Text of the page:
Basel III capital rules

  • There are several categories of rules related to capital under Basel III. Taken together, these rules require banks to hold enough capital to equal at least 10.5% of their total risk-weighted assets by 2019.

Global and domestic systemically important banks

  • In 2013, the Office of the Superintendent of Financial Institutions (OSFI) named the six largest banks in Canada as “domestic systemically important banks” (D-SIBs). As a result, these six banks were required to hold an additional one per cent of capital as of January 1, 2016, and are subject to more intense supervision and enhanced disclosure requirements.
  • The Royal Bank of Canada was designated by the Financial Stability Board as a “global systemically important bank” (G-SIB) in 2017, but is not subject to any additional capital requirement beyond the existing D-SIB capital charge.
  • The G-SIB and D-SIBs are treated differently by OSFI given the potential impacts that a failure of any one of them would have on global and domestic economies.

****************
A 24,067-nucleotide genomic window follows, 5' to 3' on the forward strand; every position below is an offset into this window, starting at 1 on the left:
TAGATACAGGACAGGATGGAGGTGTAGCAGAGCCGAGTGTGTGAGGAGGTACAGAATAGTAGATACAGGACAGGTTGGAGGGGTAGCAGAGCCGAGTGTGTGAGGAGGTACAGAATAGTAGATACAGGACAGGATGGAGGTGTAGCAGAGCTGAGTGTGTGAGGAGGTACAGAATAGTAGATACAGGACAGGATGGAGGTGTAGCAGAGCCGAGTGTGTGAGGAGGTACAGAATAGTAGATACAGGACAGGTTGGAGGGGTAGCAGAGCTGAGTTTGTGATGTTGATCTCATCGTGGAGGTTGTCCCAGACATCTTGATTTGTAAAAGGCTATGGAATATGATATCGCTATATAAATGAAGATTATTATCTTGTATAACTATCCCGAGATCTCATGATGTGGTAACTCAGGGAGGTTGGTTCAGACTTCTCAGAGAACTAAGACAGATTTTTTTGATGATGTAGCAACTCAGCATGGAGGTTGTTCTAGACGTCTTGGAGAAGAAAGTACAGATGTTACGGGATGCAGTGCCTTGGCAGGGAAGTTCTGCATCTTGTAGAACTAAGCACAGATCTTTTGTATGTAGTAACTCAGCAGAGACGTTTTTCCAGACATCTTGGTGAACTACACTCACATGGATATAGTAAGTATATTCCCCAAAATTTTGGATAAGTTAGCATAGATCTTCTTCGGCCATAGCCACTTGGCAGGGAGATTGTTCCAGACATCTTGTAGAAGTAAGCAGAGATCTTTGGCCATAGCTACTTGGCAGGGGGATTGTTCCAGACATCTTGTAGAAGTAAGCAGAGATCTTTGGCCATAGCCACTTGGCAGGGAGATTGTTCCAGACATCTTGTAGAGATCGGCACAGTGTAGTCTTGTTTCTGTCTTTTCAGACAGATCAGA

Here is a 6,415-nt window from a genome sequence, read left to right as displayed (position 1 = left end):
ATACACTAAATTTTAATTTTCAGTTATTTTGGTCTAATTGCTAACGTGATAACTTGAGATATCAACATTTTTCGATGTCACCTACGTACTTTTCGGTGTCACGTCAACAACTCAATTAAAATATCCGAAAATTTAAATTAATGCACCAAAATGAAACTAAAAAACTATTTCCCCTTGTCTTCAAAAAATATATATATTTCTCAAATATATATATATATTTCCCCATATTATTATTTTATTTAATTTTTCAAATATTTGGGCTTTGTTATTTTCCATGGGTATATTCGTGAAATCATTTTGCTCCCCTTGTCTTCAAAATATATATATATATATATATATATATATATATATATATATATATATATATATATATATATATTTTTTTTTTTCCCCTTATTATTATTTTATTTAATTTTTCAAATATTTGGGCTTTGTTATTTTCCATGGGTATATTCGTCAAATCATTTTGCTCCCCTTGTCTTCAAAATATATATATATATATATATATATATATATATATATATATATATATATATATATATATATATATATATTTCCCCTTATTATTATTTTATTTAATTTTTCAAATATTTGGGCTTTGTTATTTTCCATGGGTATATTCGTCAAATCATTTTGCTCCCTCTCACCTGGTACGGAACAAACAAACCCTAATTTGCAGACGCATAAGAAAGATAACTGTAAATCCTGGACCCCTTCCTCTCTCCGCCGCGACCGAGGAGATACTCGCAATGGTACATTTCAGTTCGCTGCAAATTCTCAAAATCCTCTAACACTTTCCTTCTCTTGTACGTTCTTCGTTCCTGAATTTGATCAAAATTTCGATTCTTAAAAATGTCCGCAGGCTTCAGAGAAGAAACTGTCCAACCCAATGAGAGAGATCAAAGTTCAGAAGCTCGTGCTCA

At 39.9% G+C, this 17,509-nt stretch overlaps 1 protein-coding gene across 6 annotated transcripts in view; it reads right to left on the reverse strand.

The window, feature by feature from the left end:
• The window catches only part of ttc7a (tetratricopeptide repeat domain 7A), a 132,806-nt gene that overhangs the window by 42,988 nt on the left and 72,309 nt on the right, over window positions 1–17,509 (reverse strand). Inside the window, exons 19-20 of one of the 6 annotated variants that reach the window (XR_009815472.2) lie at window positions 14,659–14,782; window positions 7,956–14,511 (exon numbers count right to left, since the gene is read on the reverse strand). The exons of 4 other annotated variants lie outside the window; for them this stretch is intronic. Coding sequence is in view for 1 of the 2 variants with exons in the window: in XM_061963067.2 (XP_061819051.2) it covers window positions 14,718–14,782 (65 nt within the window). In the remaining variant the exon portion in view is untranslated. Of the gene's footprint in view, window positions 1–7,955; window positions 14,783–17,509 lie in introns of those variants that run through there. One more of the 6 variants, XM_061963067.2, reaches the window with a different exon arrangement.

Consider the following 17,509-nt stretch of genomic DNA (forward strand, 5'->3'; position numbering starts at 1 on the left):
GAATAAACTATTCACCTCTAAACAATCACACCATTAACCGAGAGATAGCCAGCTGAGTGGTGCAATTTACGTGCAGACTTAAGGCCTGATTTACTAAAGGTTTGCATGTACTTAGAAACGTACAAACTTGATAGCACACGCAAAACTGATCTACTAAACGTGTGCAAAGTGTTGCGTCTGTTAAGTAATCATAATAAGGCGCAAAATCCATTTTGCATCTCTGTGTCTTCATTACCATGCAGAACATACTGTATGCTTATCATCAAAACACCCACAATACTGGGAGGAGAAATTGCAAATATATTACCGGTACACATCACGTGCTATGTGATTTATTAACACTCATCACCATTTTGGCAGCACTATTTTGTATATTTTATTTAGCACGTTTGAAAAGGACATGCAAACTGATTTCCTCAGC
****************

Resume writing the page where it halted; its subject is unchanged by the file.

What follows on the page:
What is Basel III?

Basel III is a framework that sets out global regulatory rules for bank capital and liquidity. These rules were originally published in December 2010 in response to the global financial crisis and are subject to ongoing review and updates. In December 2017, the BCBS issued some notable updates entitled ‘Basel III: Finalising post-crisis reforms’.

The phase-in of Basel III capital rules began in 2013. Canada implemented these changes in January 2013, well ahead of many other countries and well ahead of the Basel III timeline. The phase-in of Basel III’s liquidity rules began in 2015.